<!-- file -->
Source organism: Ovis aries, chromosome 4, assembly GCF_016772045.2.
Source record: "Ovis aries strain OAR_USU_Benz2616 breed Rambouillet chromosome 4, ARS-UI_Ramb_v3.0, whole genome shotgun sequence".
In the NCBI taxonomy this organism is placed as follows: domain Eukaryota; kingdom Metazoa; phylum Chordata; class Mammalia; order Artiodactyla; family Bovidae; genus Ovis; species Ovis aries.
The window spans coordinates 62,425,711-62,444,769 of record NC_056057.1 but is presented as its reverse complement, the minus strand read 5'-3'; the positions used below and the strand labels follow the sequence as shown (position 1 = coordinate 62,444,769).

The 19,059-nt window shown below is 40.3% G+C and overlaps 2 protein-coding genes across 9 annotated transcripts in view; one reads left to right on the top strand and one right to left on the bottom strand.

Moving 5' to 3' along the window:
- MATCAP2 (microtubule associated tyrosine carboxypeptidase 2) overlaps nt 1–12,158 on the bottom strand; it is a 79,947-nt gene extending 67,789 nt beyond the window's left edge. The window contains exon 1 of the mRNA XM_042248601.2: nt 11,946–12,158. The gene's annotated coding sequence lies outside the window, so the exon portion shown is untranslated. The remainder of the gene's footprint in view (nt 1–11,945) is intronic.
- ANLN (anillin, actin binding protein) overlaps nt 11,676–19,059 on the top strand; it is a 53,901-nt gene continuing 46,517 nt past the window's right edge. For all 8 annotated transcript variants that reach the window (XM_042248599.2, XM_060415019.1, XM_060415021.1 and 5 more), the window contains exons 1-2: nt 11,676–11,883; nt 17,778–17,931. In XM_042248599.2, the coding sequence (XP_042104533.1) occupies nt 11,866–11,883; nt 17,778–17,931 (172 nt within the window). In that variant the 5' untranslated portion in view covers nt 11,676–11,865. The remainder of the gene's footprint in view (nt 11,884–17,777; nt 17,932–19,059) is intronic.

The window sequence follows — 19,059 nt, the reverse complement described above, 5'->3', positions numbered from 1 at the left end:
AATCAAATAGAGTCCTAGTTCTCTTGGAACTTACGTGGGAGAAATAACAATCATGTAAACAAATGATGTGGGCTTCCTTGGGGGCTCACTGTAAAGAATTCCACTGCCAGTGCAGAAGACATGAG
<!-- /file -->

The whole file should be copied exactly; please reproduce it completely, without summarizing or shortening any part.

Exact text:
Source organism: Ovis aries, chromosome 4, assembly GCF_016772045.2.
Source record: "Ovis aries strain OAR_USU_Benz2616 breed Rambouillet chromosome 4, ARS-UI_Ramb_v3.0, whole genome shotgun sequence".
In the NCBI taxonomy this organism is placed as follows: domain Eukaryota; kingdom Metazoa; phylum Chordata; class Mammalia; order Artiodactyla; family Bovidae; genus Ovis; species Ovis aries.
The window spans coordinates 62,425,711-62,444,769 of record NC_056057.1 but is presented as its reverse complement, the minus strand read 5'-3'; the positions used below and the strand labels follow the sequence as shown (position 1 = coordinate 62,444,769).

The 19,059-nt window shown below is 40.3% G+C and overlaps 2 protein-coding genes across 9 annotated transcripts in view; one reads left to right on the top strand and one right to left on the bottom strand.

Moving 5' to 3' along the window:
- MATCAP2 (microtubule associated tyrosine carboxypeptidase 2) overlaps nt 1–12,158 on the bottom strand; it is a 79,947-nt gene extending 67,789 nt beyond the window's left edge. The window contains exon 1 of the mRNA XM_042248601.2: nt 11,946–12,158. The gene's annotated coding sequence lies outside the window, so the exon portion shown is untranslated. The remainder of the gene's footprint in view (nt 1–11,945) is intronic.
- ANLN (anillin, actin binding protein) overlaps nt 11,676–19,059 on the top strand; it is a 53,901-nt gene continuing 46,517 nt past the window's right edge. For all 8 annotated transcript variants that reach the window (XM_042248599.2, XM_060415019.1, XM_060415021.1 and 5 more), the window contains exons 1-2: nt 11,676–11,883; nt 17,778–17,931. In XM_042248599.2, the coding sequence (XP_042104533.1) occupies nt 11,866–11,883; nt 17,778–17,931 (172 nt within the window). In that variant the 5' untranslated portion in view covers nt 11,676–11,865. The remainder of the gene's footprint in view (nt 11,884–17,777; nt 17,932–19,059) is intronic.

The window sequence follows — 19,059 nt, the reverse complement described above, 5'->3', positions numbered from 1 at the left end:
AATCAAATAGAGTCCTAGTTCTCTTGGAACTTACGTGGGAGAAATAACAATCATGTAAACAAATGATGTGGGCTTCCTTGGGGGCTCACTGTAAAGAATTCCACTGCCAGTGCAGAAGACATGAG